Ah, the humble creative brief. It’s an important tool in every agency’s tool belt, but it can take many different forms. Having worked at several agencies over the course of my career, I’ve seen almost as many versions as there are colors in a PMS book.
This, by the way, does not include the generally useless creative briefs I’ve seen submitted by clients. This is not meant to be a dig on clients—it’s not their job to provide a brief that works for the agency’s creative team. That’s the agency’s job.
Some creative brief formats are developed by account people. Others by high-up muckity-mucks in corner offices. And still others by creative directors themselves. Some are the length of the Declaration of Independence. Others are one or two pages. I once worked with a creative director who thought his team only needed an 8-word brief. (This, IMO, was not a real creative brief, but some other exercise in creativity that I’ll never understand).
All of this is to say that, at this point in my career, I can confidently state “I know how to write a really useful creative brief.”
Notice I didn’t say “pretty” or “comprehensive” or even “client-approved”? I said “useful”. Because, at the end of the day, that’s what really matters. If it’s not useful, then you’re just wasting everyone’s time. And I think we could all agree that with the invention of smart phones and social media, we already have enough time wasters to contend with in our lives.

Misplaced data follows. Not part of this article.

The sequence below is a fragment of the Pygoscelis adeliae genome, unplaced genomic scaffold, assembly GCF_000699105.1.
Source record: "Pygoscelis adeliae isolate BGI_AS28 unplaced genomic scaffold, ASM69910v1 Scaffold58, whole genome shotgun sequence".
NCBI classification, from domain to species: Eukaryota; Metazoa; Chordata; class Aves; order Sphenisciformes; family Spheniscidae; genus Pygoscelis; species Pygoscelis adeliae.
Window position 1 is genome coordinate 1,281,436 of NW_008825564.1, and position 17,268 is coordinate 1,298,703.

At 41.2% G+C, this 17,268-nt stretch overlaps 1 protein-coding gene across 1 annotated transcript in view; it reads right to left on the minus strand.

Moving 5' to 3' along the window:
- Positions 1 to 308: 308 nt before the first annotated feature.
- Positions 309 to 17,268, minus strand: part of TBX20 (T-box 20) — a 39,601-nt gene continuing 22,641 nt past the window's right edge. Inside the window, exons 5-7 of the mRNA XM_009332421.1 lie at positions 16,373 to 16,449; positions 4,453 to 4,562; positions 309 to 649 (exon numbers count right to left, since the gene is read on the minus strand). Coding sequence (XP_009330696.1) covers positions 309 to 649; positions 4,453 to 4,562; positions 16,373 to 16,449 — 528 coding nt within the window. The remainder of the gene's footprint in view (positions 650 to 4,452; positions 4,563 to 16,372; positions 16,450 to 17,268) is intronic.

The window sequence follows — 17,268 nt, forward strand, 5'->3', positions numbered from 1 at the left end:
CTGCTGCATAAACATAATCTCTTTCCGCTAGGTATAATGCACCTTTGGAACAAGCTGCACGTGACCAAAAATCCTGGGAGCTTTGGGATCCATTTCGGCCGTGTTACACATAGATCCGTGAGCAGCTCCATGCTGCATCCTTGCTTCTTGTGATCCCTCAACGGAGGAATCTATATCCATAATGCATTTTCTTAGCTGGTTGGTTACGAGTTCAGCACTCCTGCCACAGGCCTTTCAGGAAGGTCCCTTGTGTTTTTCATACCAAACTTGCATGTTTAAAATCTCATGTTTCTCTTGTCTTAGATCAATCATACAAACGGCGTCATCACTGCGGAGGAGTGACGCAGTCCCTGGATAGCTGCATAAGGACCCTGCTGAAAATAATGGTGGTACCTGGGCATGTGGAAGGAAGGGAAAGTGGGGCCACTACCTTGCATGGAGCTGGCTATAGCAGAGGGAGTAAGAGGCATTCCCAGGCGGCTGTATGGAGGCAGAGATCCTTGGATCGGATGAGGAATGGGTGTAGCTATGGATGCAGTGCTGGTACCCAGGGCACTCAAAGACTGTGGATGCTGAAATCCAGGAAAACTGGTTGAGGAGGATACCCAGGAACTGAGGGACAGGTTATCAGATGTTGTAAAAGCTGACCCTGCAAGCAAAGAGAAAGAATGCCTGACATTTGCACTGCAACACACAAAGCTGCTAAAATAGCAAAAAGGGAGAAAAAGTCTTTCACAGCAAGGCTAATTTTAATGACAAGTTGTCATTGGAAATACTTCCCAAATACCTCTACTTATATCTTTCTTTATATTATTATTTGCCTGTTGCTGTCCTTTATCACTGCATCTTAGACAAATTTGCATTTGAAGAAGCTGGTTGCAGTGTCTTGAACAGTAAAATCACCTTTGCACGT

The good news is that writing a useful creative brief isn’t really that hard.
In essence, it’s an overview of the problem a creative team needs to solve (the reason a client hires us in the first place), plus the details everyone on the team needs to know. What it’s not is a regurgitation of every conversation that’s been had with a client or a bunch of bullet points from their website. It should include thoughts and ideas and general creative direction that have been gleaned through various meetings and documents, but the creative solution itself (both visuals and copy) should come from the creative team.
The best way to get that from the team is to provide the basic facts, including objectives, goals, audience definition, key messages, brand rules, deliverables, success metrics, budget, and timing. It should be succinct, but complete. With no fluff.
If you’re curious, here’s the general template we use when writing creative briefs. It might help our clients understand why agencies ask the questions we ask, and it certainly helps us do our best possible work.
So, if you’ve got a marketing problem, make sure your agency writes a useful creative brief. From there, the solution will magically appear. 😉